The United State's status as the world's largest talent pool is under threat from the UK and China, according to a new survey.
The survey, titled 'Global Talent Index' (GTI), states that the U.S. will maintain its position as the world's leading country for developing and importing talent over the next five years but it faces increasing competition from the UK and China.
The survey was a result of collaboration between consulting firm Heidrick and Struggles (H&E) and the Economist Intelligence Unit (EIU).
"Thirty countries were chosen for the survey based on a representative geographical spread and the quality of available comparative data," said H&E in a statement.
According to the GTI, China will leverage its enormous population by improving its compulsory education system and "developing a much better environment for producing and nurturing talent". The GTI states that it will enable China to build on its manufacturing base and attract increasing numbers of foreign-owned businesses.
The United Kingdom's programs for attracting skilled immigration have been enormously successful and its future immigration programs are expected to keep it in the top tier of talent hotspots. The Highly Skilled Migrant Programme (HSMP) has attracted thousands of highly skilled workers from abroad, including doctors and scientists.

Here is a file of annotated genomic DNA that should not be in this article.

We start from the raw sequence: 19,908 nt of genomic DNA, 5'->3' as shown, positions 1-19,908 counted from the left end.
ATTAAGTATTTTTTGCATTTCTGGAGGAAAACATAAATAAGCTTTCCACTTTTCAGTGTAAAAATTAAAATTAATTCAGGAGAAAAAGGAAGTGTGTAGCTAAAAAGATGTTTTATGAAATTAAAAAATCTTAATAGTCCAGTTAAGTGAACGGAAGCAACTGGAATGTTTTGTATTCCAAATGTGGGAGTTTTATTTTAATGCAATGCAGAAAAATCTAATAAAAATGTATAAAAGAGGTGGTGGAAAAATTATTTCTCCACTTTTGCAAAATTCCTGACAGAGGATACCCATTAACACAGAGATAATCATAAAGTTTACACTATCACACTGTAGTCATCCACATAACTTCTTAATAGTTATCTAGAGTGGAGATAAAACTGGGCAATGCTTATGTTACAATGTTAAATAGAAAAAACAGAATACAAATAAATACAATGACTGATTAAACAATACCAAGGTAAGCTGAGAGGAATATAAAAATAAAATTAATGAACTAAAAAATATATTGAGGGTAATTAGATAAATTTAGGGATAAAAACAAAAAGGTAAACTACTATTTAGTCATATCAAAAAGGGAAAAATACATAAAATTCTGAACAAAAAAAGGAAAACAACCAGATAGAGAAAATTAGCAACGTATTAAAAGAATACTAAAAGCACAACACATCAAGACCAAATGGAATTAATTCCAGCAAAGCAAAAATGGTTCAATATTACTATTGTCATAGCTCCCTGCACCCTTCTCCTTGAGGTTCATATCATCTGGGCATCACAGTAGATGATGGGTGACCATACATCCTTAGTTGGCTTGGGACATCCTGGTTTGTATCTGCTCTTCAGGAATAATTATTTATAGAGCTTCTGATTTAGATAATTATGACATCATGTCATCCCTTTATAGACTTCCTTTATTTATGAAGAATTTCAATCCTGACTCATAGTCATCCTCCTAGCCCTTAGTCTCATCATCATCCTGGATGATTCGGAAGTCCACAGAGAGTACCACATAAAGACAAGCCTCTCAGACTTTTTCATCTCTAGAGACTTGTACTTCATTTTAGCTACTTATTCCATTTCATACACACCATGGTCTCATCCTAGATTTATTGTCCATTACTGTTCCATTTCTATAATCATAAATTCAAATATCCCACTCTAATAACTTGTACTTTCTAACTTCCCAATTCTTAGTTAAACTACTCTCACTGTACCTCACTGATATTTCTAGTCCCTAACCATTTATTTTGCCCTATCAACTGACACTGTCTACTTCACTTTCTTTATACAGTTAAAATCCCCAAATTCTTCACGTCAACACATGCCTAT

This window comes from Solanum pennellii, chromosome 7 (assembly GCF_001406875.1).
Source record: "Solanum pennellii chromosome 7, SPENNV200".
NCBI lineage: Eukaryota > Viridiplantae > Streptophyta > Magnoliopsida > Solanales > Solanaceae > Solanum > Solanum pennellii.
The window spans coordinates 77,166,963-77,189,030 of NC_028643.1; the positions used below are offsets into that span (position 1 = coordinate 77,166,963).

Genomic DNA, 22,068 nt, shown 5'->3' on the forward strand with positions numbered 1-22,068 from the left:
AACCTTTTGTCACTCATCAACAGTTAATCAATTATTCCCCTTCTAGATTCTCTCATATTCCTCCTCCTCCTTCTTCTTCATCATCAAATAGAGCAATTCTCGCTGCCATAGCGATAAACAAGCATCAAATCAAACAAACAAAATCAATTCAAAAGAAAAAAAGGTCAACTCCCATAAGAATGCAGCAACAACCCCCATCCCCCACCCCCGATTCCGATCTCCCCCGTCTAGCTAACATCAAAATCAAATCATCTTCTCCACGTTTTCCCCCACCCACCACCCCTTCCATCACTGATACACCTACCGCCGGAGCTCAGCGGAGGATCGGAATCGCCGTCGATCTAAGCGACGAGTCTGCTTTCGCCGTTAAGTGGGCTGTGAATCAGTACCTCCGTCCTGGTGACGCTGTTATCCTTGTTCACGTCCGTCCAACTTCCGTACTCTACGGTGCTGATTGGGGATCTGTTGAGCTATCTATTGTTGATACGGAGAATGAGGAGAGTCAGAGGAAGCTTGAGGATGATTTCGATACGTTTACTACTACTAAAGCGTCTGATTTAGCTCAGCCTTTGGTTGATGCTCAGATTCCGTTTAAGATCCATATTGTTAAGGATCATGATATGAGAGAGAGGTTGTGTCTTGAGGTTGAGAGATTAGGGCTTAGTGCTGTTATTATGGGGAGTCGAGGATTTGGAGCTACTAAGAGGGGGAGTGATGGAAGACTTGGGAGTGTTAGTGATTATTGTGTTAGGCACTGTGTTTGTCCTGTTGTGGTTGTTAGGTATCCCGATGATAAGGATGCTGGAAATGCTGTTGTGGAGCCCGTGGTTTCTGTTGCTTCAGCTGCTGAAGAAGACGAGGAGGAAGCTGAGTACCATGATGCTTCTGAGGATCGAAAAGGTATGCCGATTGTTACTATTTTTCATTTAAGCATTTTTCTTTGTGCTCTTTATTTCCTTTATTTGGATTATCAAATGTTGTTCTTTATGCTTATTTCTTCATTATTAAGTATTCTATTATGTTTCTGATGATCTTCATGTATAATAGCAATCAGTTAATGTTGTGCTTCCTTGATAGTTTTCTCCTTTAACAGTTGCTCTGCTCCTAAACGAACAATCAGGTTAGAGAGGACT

While the US is currently performing strong overall, the country is expected to tighten its labor market over the next five years because of increasing fears over terrorism. By 2012, it will rank 9th worldwide on this measure -- only one place above China.
"Until now, companies may have sensed which countries attracted and developed talent most effectively, but objective data to support their impressions was simply unavailable," said Kevin Kelly, CEO of H&E.
"If talent is the oil of our future, we need to pinpoint the hotspots, identify the reserves and know how fast the pipelines can get up and running. The Global Talent Index will enable us to do this," he added.
According to the survey, China and India rank among the top 10 talent hotspots worldwide. By 2012, Asia is expected to do well, with Malaysia, South Korea and Japan accompanying China and India in the top 15 by then.
Countries that are expected to fall in the next five years include Russia, Argentina, and Brazil.
The GTI stated that "talent follows where money leads." After the UK and the US, the smaller but open economies of Canada, the Netherlands and Sweden are the next best places for nurturing and attracting skilled talent.
The GTI used seven separate criteria in assessing each country: demographics, quality of compulsory education systems, quality of universities and business schools, quality of the environment to nurture talent, mobility and relative openness of the labour market, trends in foreign direct investment and proclivity to attract foreign labor.